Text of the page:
CONCRETE CLOTHING ––––––

SneakPEAK editor Melanie Wong can be reached at Melanie@sneakpeakvail.com

[From page 6]

It has been a whirlwind summer for Walberg and the Concrete Clothing Company. Don’t be surprised to see the company’s presence in many places and events in the near future. Walberg is just proud that he’s been able to create a company directly inspired by his passions for skiing, biking, skating and surfing. As the company’s tagline says, it’s “a lifestyle, not a label.” SneakPEAK writer Larry Grossman can be reached at info@sneakpeakvail.com

Kansas City Chiefs @ Tampa Bay Bucs Indianapolis Colts @ New York Jets Cincinnati Bengals @ Cleveland Browns Buffalo Bills @ Arizona Cardinals New England Patriots @ Seattle Seahawks New York Giants @ San Francisco 49ers Minnesota Vikings @ Washington Redskins Green Bay Packers @ Houston Texans

MONDAY, OCT 15 Denver Broncos @ San Diego Chargers

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Calendar of Events

Oct. 9 to Nov. 13 – Lighten Up Fitness experts at the Vail Vitality Center are debuting a new program called “Lighten Up in Vail.” Going beyond counting calories, Lighten Up aims to change the way people approach wellness. The six-week program includes testing,, weekly support sessions, education, nutrition and exercise plans, yoga and meditarion, and coaching. The program is 50 percent off Oct. 9 to Nov. 13 -- $350 for members $450 for nonmembers.

Friday, Oct. 5 Earthkeepers Preschool Program

Preschool children (ages 2-5) and their adult chaperone will participate in fun activities to explore nature while participating in activities such as songs, stories, and games. Topics and activities vary week-to-week. Come dressed to be outdoors and bring water and a snack to the Walking Mountains Science Center in Avon. Cost is $10/child and adult. Event is 10 a.m. to noon. Call www 970-827-9725 for more info.

Friday, Oct. 5 to Sunday, Oct. 7 Man of the Cliff Festival in Red Cliff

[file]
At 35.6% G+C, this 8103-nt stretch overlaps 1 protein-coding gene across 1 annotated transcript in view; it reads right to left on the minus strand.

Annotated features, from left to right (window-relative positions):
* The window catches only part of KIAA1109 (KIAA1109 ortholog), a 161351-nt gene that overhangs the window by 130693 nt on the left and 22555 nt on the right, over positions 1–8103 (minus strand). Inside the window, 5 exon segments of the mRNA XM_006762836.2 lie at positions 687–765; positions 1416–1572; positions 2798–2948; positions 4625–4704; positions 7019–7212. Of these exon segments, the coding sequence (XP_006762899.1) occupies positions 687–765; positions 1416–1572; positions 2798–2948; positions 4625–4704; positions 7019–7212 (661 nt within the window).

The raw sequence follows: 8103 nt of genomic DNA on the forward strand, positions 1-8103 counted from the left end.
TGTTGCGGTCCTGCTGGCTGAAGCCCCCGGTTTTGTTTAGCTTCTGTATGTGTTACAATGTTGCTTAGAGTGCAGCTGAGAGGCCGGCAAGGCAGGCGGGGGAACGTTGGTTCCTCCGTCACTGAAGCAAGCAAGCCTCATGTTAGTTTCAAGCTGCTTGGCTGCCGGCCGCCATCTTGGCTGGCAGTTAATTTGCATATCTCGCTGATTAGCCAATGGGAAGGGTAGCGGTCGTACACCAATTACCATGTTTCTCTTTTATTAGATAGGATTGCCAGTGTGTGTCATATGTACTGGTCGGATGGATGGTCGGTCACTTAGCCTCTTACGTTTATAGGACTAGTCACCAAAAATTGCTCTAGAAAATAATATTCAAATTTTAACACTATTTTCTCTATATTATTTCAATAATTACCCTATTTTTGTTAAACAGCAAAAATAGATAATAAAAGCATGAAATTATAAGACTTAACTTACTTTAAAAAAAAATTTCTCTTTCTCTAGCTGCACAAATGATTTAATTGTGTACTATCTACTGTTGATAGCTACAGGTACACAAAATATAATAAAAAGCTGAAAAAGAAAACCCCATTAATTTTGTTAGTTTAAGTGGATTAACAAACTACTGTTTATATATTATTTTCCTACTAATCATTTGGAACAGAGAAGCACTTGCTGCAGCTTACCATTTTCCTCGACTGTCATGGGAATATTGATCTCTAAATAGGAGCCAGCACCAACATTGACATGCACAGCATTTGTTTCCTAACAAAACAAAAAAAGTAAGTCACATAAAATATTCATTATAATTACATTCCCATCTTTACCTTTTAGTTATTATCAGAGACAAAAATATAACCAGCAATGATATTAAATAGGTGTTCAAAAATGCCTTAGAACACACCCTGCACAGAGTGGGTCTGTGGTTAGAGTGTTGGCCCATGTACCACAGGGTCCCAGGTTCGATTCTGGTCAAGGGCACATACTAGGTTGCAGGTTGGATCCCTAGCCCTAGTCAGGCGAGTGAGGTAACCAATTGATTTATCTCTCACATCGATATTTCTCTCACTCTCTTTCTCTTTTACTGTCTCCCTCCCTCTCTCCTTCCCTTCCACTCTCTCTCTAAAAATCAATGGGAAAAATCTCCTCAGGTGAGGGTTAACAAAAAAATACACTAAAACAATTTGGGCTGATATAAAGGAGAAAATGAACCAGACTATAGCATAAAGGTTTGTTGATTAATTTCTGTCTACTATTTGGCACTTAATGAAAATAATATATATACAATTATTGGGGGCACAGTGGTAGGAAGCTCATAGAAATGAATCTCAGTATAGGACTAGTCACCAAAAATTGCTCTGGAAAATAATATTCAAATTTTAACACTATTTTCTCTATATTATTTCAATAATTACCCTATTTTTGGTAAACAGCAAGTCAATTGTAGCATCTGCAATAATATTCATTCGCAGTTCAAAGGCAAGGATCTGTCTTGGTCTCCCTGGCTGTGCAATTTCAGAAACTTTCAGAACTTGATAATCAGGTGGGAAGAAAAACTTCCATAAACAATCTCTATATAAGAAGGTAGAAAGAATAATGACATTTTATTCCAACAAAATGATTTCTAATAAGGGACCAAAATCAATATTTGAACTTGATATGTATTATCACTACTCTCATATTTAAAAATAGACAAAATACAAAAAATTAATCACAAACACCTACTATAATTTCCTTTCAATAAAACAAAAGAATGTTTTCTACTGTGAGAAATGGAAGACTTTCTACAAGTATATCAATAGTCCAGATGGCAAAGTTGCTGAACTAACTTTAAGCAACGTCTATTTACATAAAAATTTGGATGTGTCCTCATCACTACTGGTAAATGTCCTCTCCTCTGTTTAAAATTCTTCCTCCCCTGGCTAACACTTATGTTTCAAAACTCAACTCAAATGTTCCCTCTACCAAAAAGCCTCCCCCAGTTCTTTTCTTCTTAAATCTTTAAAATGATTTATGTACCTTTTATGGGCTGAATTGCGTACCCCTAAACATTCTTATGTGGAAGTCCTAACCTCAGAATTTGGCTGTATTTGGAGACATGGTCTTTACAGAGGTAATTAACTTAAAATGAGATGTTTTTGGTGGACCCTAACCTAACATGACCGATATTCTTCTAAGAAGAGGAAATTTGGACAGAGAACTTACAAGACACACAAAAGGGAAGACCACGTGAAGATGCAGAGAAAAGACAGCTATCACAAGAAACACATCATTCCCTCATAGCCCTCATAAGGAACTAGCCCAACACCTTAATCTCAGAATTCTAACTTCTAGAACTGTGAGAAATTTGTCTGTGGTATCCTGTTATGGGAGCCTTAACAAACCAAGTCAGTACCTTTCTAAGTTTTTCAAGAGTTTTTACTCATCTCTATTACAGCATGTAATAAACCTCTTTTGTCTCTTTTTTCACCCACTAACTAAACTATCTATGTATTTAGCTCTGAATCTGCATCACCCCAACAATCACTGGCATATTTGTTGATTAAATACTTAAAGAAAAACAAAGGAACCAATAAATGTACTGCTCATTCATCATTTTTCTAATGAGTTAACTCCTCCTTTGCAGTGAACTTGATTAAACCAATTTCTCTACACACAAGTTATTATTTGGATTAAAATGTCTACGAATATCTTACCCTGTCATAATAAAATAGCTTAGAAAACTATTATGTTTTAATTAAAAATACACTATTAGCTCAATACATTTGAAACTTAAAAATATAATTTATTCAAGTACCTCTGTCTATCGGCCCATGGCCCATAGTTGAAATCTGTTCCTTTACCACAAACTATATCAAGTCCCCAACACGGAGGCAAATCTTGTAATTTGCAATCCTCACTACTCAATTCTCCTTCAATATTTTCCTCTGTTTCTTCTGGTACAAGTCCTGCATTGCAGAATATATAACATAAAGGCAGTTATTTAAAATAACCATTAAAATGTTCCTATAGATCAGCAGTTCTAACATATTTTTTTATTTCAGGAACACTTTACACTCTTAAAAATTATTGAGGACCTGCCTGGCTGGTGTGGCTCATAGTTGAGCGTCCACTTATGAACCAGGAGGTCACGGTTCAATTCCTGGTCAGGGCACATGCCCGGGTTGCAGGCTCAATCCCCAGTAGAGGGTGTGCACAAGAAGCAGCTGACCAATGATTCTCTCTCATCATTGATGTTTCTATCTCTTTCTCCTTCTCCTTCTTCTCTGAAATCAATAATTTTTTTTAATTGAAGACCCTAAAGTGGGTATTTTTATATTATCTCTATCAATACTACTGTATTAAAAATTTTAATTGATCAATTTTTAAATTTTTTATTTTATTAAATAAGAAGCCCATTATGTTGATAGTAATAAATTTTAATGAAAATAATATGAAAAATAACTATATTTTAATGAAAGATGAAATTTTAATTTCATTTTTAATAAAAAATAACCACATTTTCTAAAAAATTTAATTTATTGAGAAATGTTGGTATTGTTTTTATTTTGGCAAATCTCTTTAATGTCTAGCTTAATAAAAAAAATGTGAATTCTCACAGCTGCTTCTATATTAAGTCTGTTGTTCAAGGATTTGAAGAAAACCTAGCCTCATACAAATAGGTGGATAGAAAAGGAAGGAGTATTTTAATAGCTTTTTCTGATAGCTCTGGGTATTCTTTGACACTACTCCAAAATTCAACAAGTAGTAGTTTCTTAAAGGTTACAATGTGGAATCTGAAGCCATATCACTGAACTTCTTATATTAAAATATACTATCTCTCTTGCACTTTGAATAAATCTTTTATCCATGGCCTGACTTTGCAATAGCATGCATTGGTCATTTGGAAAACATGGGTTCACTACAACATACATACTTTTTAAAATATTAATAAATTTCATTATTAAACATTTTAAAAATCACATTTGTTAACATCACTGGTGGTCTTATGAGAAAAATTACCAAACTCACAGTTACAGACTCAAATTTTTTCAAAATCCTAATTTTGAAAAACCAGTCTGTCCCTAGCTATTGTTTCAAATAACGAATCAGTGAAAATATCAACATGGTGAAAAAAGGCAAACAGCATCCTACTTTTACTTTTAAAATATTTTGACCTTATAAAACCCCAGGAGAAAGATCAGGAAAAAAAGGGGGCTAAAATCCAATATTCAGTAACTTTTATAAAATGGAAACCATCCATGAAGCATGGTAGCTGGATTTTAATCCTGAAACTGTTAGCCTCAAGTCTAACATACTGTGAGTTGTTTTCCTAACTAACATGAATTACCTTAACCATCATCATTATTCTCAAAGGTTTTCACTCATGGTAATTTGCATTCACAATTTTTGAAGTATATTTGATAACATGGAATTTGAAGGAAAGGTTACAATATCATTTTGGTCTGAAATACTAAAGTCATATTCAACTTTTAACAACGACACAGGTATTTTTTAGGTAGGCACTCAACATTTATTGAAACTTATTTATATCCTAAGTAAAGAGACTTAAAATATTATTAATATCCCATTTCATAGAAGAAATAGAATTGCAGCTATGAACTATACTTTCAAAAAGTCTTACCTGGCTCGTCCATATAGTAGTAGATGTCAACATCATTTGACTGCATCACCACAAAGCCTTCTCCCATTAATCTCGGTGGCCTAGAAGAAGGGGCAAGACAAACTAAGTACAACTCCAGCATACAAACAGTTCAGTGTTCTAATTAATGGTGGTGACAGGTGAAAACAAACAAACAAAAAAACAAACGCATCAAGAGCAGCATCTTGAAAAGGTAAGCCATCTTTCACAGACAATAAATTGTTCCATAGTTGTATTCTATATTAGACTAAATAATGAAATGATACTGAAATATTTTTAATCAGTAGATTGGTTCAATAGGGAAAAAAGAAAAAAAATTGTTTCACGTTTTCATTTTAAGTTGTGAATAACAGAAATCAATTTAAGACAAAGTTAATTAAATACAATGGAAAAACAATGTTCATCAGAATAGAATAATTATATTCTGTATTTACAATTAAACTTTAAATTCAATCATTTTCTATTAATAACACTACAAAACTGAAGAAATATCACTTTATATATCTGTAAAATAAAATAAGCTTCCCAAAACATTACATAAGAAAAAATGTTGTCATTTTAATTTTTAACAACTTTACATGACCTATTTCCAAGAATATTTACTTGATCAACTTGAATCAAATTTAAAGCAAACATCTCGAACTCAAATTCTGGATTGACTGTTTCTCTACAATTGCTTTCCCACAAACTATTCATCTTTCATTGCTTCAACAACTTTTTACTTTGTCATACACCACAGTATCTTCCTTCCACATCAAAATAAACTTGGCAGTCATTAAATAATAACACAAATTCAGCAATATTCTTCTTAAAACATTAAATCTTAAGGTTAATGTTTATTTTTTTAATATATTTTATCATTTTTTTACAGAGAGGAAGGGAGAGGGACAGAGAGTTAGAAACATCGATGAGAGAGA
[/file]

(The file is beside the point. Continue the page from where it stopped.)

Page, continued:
This fourth annual nonprofit event is comprised of outdoor, rugged activities such as wood chopping and beer drinking to challenge the real mountain man or woman. Proceeds 7:30 p.m. at Beaver Creek’s Vilar Center: Tickets are $25 vailrestaurantmonth.com. benefit First Descents. The event will take place at Man- and are available online at www.vilarpac.com, or by calling Tuesday, Oct. 9 go’s Mountain Grill at Red Cliff. For more info see www. 888-920-2787. manofthecliff.com. Naomi Benaron at the Bookworm Sunday, Oct. 7 Author of “Running the Rift” leads a book discussion at Miss Eagle Valley Beauty Pageant the Bookworm in Edwards. The novel follows Jean Patrick Saturday, Oct. 6 to Sunday, Oct. 7 The first annual Miss Eagle Valley competition will be held Nkuba, a gifted Rwandan boy, from the day he knows that Vail Valley Challenge Cup Soccer at Eagle Valley High School’s auditorium, with divisions running will be his life to the moment he must run to save One of the Vail Valley’s biggest sporting events will bring for girls grades kindergarten through high school. The event his life, during a ten-year span in which his country is un100 teams from all over Colorado to compete throughout starts at 2 pm. and will include food and music. Proceeds done by the Hutu-Tutsi tensions. Event begins at 6 p.m. and Eagle County. For more information see www.vailsoccer. from the event go toward the EVHS cheerleading team. Cost tickets are $10. com. is $30-$40 to compete and $4-$5 to attend only. To apply for the compeition, call 970-524-1740 or see www.townofgyp- Tuesday, Oct. 9 Sunday, Oct. 7 sum.org.